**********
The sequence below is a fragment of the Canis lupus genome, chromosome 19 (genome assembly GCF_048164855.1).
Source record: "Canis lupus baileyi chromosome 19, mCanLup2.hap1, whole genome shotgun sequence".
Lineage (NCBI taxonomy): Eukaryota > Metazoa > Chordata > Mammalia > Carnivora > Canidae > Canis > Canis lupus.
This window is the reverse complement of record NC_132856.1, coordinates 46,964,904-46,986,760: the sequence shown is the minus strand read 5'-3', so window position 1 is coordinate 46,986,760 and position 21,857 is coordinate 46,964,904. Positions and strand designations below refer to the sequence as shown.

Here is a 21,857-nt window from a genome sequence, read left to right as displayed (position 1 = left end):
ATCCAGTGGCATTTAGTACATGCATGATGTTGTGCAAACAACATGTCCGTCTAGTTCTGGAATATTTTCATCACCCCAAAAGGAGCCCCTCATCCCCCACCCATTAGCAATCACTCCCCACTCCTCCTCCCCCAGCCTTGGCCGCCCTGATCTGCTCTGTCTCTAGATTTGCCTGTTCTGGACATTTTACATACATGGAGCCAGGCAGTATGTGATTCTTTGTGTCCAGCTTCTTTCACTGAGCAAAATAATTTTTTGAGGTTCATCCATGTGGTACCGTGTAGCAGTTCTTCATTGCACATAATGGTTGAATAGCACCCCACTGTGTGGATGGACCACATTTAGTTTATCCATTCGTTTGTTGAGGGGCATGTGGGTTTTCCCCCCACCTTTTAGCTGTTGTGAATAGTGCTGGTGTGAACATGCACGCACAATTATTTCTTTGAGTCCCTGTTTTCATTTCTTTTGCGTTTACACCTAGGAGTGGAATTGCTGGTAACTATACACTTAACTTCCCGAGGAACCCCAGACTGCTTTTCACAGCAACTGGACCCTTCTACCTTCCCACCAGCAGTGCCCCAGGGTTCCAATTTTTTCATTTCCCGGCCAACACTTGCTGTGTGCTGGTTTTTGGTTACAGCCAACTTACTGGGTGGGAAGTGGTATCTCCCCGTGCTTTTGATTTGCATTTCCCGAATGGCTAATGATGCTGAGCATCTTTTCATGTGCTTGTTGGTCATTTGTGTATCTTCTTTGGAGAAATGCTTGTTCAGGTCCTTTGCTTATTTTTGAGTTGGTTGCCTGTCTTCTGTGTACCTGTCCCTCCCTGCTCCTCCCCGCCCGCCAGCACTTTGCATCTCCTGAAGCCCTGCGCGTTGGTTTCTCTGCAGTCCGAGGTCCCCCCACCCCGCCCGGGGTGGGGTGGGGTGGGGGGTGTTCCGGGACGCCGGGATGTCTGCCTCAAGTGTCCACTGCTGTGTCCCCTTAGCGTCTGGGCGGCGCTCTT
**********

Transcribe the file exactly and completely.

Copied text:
The sequence below is a fragment of the Canis lupus genome, chromosome 19 (genome assembly GCF_048164855.1).
Source record: "Canis lupus baileyi chromosome 19, mCanLup2.hap1, whole genome shotgun sequence".
Lineage (NCBI taxonomy): Eukaryota > Metazoa > Chordata > Mammalia > Carnivora > Canidae > Canis > Canis lupus.
This window is the reverse complement of record NC_132856.1, coordinates 46,964,904-46,986,760: the sequence shown is the minus strand read 5'-3', so window position 1 is coordinate 46,986,760 and position 21,857 is coordinate 46,964,904. Positions and strand designations below refer to the sequence as shown.

Here is a 21,857-nt window from a genome sequence, read left to right as displayed (position 1 = left end):
ATCCAGTGGCATTTAGTACATGCATGATGTTGTGCAAACAACATGTCCGTCTAGTTCTGGAATATTTTCATCACCCCAAAAGGAGCCCCTCATCCCCCACCCATTAGCAATCACTCCCCACTCCTCCTCCCCCAGCCTTGGCCGCCCTGATCTGCTCTGTCTCTAGATTTGCCTGTTCTGGACATTTTACATACATGGAGCCAGGCAGTATGTGATTCTTTGTGTCCAGCTTCTTTCACTGAGCAAAATAATTTTTTGAGGTTCATCCATGTGGTACCGTGTAGCAGTTCTTCATTGCACATAATGGTTGAATAGCACCCCACTGTGTGGATGGACCACATTTAGTTTATCCATTCGTTTGTTGAGGGGCATGTGGGTTTTCCCCCCACCTTTTAGCTGTTGTGAATAGTGCTGGTGTGAACATGCACGCACAATTATTTCTTTGAGTCCCTGTTTTCATTTCTTTTGCGTTTACACCTAGGAGTGGAATTGCTGGTAACTATACACTTAACTTCCCGAGGAACCCCAGACTGCTTTTCACAGCAACTGGACCCTTCTACCTTCCCACCAGCAGTGCCCCAGGGTTCCAATTTTTTCATTTCCCGGCCAACACTTGCTGTGTGCTGGTTTTTGGTTACAGCCAACTTACTGGGTGGGAAGTGGTATCTCCCCGTGCTTTTGATTTGCATTTCCCGAATGGCTAATGATGCTGAGCATCTTTTCATGTGCTTGTTGGTCATTTGTGTATCTTCTTTGGAGAAATGCTTGTTCAGGTCCTTTGCTTATTTTTGAGTTGGTTGCCTGTCTTCTGTGTACCTGTCCCTCCCTGCTCCTCCCCGCCCGCCAGCACTTTGCATCTCCTGAAGCCCTGCGCGTTGGTTTCTCTGCAGTCCGAGGTCCCCCCACCCCGCCCGGGGTGGGGTGGGGTGGGGGGTGTTCCGGGACGCCGGGATGTCTGCCTCAAGTGTCCACTGCTGTGTCCCCTTAGCGTCTGGGCGGCGCTCTT